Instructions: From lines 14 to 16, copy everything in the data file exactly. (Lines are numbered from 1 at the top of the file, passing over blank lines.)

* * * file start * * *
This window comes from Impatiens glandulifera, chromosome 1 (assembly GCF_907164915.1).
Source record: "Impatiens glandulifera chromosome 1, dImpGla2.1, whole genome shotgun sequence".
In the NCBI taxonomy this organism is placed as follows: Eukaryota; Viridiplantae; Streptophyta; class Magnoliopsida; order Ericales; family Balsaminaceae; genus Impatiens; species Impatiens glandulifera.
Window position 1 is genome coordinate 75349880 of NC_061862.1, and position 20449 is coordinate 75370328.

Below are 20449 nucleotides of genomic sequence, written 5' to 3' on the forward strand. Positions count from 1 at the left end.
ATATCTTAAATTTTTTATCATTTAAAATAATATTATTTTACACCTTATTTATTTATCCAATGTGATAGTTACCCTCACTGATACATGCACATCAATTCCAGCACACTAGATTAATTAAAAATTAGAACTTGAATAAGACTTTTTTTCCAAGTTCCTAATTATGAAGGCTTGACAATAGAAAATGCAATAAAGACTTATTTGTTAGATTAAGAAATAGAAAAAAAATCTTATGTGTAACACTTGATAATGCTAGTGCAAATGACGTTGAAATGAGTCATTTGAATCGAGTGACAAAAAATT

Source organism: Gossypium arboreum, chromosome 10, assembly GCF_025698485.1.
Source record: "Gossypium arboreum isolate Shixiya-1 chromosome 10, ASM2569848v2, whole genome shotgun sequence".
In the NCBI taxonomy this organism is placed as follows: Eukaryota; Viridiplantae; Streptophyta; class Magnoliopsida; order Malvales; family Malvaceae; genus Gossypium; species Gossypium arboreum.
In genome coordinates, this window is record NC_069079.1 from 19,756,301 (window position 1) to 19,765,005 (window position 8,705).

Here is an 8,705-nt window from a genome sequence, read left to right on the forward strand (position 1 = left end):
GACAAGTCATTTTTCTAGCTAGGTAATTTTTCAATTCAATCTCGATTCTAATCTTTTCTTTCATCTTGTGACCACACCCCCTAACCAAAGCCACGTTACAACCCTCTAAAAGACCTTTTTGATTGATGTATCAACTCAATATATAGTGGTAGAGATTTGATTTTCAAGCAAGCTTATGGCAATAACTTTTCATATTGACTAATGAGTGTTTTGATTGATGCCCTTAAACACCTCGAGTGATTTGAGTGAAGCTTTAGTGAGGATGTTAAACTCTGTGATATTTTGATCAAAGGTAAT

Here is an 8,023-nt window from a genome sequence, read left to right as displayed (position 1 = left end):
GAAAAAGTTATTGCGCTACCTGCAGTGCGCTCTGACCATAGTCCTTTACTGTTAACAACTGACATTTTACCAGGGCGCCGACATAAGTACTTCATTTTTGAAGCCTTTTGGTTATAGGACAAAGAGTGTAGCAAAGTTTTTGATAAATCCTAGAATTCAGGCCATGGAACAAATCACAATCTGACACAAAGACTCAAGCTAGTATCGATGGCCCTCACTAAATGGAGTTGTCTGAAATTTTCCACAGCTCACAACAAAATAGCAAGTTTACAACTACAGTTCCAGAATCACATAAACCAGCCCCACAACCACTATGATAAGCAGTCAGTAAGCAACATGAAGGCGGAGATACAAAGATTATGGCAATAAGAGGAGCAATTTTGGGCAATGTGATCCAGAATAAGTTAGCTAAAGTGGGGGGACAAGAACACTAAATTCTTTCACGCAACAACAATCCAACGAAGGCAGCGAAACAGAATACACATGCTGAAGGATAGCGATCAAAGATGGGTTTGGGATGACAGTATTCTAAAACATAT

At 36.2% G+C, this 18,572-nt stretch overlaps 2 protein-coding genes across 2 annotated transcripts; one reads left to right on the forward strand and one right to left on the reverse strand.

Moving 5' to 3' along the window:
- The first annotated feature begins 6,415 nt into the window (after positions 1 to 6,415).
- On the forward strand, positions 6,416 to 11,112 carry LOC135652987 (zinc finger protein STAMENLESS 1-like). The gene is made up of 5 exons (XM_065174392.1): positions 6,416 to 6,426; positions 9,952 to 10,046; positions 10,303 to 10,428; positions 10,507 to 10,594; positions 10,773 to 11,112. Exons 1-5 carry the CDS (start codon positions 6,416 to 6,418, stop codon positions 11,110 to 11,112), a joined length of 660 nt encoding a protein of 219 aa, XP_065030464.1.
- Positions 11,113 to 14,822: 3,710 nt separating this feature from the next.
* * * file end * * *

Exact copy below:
GAAAAAGTTATTGCGCTACCTGCAGTGCGCTCTGACCATAGTCCTTTACTGTTAACAACTGACATTTTACCAGGGCGCCGACATAAGTACTTCATTTTTGAAGCCTTTTGGTTATAGGACAAAGAGTGTAGCAAAGTTTTTGATAAATCCTAGAATTCAGGCCATGGAACAAATCACAATCTGACACAAAGACTCAAGCTAGTATCGATGGCCCTCACTAAATGGAGTTGTCTGAAATTTTCCACAGCTCACAACAAAATAGCAAGTTTACAACTACAGTTCCAGAATCACATAAACCAGCCCCACAACCACTATGATAAGCAGTCAGTAAGCAACATGAAGGCGGAGATACAAAGATTATGGCAATAAGAGGAGCAATTTTGGGCAATGTGATCCAGAATAAGTTAGCTAAAGTGGGGGGACAAGAACACTAAATTCTTTCACGCAACAACAATCCAACGAAGGCAGCGAAACAGAATACACATGCTGAAGGATAGCGATCAAAGATGGGTTTGGGATGACAGTATTCTAAAACATAT

At 36.2% G+C, this 18,572-nt stretch overlaps 2 protein-coding genes across 2 annotated transcripts; one reads left to right on the forward strand and one right to left on the reverse strand.

Moving 5' to 3' along the window: